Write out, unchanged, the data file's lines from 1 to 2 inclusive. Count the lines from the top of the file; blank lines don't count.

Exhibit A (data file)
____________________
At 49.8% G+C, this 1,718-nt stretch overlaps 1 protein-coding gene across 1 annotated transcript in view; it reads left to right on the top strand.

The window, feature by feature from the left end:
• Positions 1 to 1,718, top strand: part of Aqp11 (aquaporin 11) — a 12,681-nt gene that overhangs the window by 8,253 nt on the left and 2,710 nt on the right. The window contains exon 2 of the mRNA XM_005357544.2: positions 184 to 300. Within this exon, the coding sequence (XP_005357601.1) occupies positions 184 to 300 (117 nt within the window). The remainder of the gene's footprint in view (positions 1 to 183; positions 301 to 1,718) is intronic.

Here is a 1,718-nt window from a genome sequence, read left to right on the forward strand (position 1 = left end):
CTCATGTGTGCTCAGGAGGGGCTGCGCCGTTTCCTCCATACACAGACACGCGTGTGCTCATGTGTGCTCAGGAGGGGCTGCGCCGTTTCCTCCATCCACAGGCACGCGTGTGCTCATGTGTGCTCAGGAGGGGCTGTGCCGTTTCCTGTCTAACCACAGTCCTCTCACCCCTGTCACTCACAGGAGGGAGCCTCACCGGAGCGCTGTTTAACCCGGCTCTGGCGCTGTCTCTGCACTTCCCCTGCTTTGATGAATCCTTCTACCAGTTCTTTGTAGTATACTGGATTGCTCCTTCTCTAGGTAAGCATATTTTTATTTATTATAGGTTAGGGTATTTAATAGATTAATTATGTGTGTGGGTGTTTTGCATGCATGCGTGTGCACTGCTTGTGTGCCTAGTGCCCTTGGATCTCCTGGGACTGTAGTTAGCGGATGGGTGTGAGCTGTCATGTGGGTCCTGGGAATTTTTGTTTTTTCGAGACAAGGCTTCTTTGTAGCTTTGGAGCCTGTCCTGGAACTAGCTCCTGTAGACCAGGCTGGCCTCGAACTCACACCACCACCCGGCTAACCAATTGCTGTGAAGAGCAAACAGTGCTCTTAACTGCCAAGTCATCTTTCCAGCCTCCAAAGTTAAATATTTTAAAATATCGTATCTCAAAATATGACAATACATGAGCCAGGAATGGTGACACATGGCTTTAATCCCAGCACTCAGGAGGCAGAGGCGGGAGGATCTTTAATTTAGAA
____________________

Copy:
At 49.8% G+C, this 1,718-nt stretch overlaps 1 protein-coding gene across 1 annotated transcript in view; it reads left to right on the top strand.

The window, feature by feature from the left end: